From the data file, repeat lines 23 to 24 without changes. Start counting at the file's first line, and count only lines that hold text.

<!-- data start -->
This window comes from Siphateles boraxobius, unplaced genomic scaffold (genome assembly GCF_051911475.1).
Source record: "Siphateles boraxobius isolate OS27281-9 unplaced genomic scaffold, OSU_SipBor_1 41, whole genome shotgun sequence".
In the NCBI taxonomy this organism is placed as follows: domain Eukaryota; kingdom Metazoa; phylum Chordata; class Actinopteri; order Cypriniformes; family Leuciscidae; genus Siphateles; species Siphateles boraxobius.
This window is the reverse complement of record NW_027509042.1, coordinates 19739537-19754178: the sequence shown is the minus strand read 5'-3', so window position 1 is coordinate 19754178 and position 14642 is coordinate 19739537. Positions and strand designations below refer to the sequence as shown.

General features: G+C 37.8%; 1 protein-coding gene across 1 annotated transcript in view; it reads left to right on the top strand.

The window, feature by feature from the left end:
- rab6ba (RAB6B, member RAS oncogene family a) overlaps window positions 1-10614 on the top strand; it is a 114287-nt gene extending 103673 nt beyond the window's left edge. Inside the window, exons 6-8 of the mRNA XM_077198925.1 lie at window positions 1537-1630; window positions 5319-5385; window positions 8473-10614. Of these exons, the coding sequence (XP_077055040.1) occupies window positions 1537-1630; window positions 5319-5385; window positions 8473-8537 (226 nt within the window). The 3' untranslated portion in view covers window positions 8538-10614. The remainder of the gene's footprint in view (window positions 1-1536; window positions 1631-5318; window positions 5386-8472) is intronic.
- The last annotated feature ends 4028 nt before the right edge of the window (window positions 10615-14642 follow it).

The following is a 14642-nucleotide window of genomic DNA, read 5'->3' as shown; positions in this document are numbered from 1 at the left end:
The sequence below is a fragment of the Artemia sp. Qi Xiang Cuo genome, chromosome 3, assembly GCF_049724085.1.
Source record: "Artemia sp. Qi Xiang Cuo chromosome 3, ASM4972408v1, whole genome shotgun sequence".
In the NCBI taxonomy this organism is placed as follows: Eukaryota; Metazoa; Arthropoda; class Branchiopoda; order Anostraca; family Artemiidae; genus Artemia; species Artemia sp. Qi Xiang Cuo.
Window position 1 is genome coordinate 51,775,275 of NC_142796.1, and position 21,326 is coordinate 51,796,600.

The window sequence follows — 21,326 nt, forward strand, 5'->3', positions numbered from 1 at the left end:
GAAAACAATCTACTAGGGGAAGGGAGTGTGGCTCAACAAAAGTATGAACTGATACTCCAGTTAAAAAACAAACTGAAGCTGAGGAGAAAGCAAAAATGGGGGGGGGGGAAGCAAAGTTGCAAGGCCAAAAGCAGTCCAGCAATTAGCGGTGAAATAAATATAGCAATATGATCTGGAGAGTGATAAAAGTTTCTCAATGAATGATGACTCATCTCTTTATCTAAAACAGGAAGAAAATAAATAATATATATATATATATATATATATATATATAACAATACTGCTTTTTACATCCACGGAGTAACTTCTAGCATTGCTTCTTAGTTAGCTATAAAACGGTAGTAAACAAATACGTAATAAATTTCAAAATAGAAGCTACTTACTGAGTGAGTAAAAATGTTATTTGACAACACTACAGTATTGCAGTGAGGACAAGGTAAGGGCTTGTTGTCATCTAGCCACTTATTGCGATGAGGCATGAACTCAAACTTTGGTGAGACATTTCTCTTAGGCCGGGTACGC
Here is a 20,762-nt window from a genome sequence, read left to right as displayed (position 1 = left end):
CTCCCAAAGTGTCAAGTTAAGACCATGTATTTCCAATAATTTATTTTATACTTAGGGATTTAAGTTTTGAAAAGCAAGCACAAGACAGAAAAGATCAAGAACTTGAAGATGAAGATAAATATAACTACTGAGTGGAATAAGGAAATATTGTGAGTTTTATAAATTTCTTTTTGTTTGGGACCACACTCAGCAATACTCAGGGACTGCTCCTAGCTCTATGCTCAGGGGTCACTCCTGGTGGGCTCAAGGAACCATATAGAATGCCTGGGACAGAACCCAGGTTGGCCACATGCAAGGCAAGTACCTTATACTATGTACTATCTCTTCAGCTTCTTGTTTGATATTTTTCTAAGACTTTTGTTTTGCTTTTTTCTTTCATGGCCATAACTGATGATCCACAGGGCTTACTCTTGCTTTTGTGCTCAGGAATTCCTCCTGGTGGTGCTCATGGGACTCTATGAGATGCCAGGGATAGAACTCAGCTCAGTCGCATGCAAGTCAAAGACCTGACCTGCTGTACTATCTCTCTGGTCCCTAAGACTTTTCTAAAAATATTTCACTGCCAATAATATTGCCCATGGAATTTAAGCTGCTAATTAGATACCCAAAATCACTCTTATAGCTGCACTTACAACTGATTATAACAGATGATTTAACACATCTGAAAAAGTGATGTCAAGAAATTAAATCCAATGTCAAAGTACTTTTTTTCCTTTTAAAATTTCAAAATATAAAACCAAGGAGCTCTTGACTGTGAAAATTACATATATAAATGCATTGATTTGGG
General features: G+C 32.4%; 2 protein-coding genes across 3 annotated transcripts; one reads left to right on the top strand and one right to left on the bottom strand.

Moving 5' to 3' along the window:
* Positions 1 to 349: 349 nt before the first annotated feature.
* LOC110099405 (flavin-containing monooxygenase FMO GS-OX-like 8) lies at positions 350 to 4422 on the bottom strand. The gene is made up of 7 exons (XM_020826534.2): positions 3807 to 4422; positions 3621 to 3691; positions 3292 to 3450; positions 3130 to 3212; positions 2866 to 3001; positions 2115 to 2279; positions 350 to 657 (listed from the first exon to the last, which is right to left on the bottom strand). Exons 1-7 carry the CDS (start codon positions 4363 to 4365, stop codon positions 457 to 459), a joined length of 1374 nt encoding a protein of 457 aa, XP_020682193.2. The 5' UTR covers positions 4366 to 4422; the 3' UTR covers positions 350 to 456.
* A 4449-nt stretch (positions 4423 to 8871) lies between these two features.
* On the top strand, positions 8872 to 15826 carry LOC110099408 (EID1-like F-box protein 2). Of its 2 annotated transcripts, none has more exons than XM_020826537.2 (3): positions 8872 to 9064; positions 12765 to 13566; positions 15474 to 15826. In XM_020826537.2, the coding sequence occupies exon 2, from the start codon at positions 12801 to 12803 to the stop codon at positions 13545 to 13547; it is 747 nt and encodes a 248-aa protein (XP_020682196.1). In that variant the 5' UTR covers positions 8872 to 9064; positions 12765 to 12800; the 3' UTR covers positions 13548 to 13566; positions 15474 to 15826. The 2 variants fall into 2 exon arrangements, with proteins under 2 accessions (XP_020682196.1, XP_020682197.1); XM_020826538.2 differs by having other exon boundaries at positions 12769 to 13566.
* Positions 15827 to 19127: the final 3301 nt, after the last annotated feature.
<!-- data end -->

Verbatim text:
* On the top strand, positions 8872 to 15826 carry LOC110099408 (EID1-like F-box protein 2). Of its 2 annotated transcripts, none has more exons than XM_020826537.2 (3): positions 8872 to 9064; positions 12765 to 13566; positions 15474 to 15826. In XM_020826537.2, the coding sequence occupies exon 2, from the start codon at positions 12801 to 12803 to the stop codon at positions 13545 to 13547; it is 747 nt and encodes a 248-aa protein (XP_020682196.1). In that variant the 5' UTR covers positions 8872 to 9064; positions 12765 to 12800; the 3' UTR covers positions 13548 to 13566; positions 15474 to 15826. The 2 variants fall into 2 exon arrangements, with proteins under 2 accessions (XP_020682196.1, XP_020682197.1); XM_020826538.2 differs by having other exon boundaries at positions 12769 to 13566.
* Positions 15827 to 19127: the final 3301 nt, after the last annotated feature.